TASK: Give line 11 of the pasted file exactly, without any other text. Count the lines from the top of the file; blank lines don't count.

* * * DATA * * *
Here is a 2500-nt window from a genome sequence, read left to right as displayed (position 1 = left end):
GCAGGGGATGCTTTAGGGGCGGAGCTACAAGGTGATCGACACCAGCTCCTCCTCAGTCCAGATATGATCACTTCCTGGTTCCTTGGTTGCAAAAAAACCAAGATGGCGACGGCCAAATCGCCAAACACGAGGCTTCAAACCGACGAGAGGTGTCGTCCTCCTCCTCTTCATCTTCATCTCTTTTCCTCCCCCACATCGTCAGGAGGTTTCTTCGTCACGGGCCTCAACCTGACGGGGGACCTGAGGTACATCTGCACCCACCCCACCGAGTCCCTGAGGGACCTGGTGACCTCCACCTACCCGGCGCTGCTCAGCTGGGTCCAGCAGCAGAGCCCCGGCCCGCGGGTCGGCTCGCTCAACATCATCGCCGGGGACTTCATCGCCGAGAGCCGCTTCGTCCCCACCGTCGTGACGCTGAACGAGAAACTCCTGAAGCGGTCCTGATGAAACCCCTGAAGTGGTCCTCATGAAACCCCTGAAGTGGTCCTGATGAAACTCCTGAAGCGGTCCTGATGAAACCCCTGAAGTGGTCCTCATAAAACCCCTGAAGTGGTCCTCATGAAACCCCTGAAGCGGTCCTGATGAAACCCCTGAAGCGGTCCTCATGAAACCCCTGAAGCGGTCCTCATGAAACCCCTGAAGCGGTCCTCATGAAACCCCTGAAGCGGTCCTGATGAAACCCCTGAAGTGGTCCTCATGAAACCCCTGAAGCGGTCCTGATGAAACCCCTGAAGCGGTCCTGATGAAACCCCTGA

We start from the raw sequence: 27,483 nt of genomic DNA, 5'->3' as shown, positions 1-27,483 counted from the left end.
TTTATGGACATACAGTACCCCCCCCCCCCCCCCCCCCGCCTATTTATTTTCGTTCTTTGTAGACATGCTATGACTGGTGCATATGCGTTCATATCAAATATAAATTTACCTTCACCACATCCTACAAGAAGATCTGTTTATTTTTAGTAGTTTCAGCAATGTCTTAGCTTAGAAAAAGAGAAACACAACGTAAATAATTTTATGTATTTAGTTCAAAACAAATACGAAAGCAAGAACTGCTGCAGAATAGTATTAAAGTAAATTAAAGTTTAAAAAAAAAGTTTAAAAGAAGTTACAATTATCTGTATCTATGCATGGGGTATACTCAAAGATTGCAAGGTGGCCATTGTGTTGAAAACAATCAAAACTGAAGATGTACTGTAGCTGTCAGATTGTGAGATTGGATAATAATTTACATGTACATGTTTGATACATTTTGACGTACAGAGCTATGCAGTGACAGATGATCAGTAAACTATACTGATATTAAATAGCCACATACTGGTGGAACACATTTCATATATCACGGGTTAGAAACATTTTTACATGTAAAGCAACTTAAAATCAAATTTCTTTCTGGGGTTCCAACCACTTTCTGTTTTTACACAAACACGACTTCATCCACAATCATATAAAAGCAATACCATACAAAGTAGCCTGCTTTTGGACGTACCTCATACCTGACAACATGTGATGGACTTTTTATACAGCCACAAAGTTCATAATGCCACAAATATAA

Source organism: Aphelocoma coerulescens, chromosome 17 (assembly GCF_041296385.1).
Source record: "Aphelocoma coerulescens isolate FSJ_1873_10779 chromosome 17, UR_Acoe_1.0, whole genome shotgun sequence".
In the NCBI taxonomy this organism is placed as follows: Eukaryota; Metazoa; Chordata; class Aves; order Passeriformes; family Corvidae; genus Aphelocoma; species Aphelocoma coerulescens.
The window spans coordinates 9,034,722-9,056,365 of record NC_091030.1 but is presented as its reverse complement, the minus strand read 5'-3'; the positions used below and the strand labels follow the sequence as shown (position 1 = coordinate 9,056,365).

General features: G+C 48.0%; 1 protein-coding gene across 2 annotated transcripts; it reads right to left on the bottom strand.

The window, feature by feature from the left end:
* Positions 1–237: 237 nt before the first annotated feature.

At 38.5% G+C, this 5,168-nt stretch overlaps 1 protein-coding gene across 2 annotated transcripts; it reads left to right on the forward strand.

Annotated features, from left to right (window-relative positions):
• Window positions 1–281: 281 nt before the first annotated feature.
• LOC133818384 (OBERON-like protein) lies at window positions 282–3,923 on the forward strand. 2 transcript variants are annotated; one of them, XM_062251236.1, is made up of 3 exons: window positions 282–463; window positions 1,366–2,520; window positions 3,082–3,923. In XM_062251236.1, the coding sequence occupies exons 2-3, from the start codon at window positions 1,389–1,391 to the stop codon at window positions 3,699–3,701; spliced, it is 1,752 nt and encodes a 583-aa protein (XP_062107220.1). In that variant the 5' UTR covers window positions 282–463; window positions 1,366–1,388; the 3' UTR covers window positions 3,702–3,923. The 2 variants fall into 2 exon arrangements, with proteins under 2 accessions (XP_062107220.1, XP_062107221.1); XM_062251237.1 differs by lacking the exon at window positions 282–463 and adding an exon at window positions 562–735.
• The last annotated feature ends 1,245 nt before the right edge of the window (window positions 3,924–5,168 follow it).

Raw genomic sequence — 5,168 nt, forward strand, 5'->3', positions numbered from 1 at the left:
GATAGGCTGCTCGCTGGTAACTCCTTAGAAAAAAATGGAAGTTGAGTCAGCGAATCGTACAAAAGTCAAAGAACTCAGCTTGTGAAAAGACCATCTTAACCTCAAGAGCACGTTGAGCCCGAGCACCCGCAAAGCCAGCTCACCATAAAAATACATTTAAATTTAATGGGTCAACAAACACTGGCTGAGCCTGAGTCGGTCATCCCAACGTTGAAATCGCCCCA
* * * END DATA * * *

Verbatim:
* Positions 1–237: 237 nt before the first annotated feature.